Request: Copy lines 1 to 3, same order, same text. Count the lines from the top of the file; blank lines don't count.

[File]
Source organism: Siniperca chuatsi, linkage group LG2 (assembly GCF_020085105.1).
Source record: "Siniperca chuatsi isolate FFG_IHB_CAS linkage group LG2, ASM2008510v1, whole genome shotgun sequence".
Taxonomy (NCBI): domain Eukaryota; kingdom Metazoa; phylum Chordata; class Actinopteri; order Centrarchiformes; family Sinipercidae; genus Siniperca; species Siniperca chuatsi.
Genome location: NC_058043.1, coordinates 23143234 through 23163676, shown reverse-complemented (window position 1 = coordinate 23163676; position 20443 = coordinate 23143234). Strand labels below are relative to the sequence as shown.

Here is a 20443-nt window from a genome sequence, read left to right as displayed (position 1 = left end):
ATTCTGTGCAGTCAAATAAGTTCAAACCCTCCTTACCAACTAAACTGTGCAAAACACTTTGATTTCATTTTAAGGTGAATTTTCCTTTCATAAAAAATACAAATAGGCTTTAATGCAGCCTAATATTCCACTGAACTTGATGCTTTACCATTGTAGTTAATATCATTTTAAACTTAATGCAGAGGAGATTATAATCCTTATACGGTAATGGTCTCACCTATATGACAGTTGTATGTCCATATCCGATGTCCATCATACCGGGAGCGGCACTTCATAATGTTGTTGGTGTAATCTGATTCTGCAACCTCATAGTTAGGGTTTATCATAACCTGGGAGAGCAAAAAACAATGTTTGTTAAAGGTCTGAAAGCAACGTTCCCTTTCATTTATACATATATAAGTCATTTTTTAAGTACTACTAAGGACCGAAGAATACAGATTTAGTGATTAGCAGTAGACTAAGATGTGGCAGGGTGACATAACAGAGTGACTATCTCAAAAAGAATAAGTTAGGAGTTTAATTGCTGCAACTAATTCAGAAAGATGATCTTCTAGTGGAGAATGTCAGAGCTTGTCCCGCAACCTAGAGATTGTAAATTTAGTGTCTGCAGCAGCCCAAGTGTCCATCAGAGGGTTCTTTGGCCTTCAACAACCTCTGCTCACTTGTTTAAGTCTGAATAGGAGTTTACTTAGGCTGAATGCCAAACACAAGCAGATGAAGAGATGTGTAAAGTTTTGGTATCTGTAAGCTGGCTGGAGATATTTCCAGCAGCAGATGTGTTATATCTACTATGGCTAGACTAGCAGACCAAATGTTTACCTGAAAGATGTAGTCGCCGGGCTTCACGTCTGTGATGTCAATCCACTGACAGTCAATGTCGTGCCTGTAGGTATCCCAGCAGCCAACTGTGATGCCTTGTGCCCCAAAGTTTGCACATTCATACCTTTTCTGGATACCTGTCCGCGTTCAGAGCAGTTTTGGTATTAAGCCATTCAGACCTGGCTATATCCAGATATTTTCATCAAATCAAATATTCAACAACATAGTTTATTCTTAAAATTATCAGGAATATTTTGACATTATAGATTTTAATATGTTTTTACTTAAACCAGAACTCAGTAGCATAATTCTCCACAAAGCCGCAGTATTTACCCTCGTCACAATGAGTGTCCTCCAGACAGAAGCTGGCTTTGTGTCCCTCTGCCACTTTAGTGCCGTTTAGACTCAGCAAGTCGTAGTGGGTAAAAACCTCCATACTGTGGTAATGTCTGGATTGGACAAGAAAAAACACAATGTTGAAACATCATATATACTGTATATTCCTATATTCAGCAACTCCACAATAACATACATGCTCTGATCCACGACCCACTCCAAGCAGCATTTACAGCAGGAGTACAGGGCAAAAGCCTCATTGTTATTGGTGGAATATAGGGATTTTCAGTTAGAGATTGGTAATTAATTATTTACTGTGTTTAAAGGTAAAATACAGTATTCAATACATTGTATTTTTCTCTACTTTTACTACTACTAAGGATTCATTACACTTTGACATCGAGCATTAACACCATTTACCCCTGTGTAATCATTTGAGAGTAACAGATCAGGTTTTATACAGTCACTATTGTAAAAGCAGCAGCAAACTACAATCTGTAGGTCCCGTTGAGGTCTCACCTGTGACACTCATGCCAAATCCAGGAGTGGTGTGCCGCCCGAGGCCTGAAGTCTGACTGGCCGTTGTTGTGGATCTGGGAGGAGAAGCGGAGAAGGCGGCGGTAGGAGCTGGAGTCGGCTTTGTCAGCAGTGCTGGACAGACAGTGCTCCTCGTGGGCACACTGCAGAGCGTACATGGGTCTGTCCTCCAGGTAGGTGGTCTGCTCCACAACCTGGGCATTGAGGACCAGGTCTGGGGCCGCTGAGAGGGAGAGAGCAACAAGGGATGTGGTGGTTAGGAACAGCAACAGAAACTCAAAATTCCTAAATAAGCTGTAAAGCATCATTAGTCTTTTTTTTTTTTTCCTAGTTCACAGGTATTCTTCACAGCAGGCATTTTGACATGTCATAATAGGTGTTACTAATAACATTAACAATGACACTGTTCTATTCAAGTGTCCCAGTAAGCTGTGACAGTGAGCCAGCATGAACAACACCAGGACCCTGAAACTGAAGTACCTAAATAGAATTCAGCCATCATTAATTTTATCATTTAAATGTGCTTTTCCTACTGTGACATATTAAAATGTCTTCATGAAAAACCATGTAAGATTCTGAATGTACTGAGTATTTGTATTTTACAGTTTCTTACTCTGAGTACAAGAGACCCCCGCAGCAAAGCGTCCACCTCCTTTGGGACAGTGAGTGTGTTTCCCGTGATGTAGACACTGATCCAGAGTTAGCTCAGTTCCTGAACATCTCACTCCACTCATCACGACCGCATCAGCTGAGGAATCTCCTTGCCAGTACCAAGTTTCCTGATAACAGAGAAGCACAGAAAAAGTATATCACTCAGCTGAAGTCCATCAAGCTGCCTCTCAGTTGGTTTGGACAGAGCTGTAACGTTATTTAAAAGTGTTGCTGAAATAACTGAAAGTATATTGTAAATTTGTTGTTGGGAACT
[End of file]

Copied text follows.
Source organism: Siniperca chuatsi, linkage group LG2 (assembly GCF_020085105.1).
Source record: "Siniperca chuatsi isolate FFG_IHB_CAS linkage group LG2, ASM2008510v1, whole genome shotgun sequence".
Taxonomy (NCBI): domain Eukaryota; kingdom Metazoa; phylum Chordata; class Actinopteri; order Centrarchiformes; family Sinipercidae; genus Siniperca; species Siniperca chuatsi.